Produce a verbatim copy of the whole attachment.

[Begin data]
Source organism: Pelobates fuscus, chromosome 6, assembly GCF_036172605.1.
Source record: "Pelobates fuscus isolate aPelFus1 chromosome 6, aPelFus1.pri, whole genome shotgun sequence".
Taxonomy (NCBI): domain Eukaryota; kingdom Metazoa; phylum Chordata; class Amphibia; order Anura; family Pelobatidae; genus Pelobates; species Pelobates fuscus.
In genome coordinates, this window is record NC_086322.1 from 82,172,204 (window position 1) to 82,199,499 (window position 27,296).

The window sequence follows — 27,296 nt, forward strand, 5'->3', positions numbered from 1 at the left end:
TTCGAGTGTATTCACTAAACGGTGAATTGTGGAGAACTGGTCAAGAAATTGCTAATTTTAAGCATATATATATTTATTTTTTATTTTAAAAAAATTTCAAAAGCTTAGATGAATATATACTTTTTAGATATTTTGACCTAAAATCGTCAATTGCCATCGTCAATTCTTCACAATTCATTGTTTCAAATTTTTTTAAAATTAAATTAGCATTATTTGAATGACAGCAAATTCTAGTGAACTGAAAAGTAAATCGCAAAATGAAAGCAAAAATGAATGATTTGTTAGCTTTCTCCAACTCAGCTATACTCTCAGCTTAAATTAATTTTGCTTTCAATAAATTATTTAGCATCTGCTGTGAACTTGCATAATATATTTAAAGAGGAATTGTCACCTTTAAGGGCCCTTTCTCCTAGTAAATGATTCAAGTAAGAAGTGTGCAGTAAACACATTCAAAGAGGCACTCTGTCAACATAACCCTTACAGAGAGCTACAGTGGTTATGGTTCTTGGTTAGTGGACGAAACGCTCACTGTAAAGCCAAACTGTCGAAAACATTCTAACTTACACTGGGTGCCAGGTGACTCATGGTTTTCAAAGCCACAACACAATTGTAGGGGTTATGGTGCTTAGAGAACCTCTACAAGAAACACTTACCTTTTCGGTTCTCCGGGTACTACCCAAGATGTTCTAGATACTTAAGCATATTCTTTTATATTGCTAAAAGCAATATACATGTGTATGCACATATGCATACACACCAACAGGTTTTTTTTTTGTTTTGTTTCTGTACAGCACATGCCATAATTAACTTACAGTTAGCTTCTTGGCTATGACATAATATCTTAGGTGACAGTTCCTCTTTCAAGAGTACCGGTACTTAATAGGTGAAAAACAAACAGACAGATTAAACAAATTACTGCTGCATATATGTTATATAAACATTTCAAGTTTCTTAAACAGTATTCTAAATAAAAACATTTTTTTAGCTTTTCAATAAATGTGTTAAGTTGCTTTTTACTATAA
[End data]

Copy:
Source organism: Pelobates fuscus, chromosome 6, assembly GCF_036172605.1.
Source record: "Pelobates fuscus isolate aPelFus1 chromosome 6, aPelFus1.pri, whole genome shotgun sequence".
Taxonomy (NCBI): domain Eukaryota; kingdom Metazoa; phylum Chordata; class Amphibia; order Anura; family Pelobatidae; genus Pelobates; species Pelobates fuscus.
In genome coordinates, this window is record NC_086322.1 from 82,172,204 (window position 1) to 82,199,499 (window position 27,296).

The window sequence follows — 27,296 nt, forward strand, 5'->3', positions numbered from 1 at the left end:
TTCGAGTGTATTCACTAAACGGTGAATTGTGGAGAACTGGTCAAGAAATTGCTAATTTTAAGCATATATATATTTATTTTTTATTTTAAAAAAATTTCAAAAGCTTAGATGAATATATACTTTTTAGATATTTTGACCTAAAATCGTCAATTGCCATCGTCAATTCTTCACAATTCATTGTTTCAAATTTTTTTAAAATTAAATTAGCATTATTTGAATGACAGCAAATTCTAGTGAACTGAAAAGTAAATCGCAAAATGAAAGCAAAAATGAATGATTTGTTAGCTTTCTCCAACTCAGCTATACTCTCAGCTTAAATTAATTTTGCTTTCAATAAATTATTTAGCATCTGCTGTGAACTTGCATAATATATTTAAAGAGGAATTGTCACCTTTAAGGGCCCTTTCTCCTAGTAAATGATTCAAGTAAGAAGTGTGCAGTAAACACATTCAAAGAGGCACTCTGTCAACATAACCCTTACAGAGAGCTACAGTGGTTATGGTTCTTGGTTAGTGGACGAAACGCTCACTGTAAAGCCAAACTGTCGAAAACATTCTAACTTACACTGGGTGCCAGGTGACTCATGGTTTTCAAAGCCACAACACAATTGTAGGGGTTATGGTGCTTAGAGAACCTCTACAAGAAACACTTACCTTTTCGGTTCTCCGGGTACTACCCAAGATGTTCTAGATACTTAAGCATATTCTTTTATATTGCTAAAAGCAATATACATGTGTATGCACATATGCATACACACCAACAGGTTTTTTTTTTGTTTTGTTTCTGTACAGCACATGCCATAATTAACTTACAGTTAGCTTCTTGGCTATGACATAATATCTTAGGTGACAGTTCCTCTTTCAAGAGTACCGGTACTTAATAGGTGAAAAACAAACAGACAGATTAAACAAATTACTGCTGCATATATGTTATATAAACATTTCAAGTTTCTTAAACAGTATTCTAAATAAAAACATTTTTTTAGCTTTTCAATAAATGTGTTAAGTTGCTTTTTACTATAA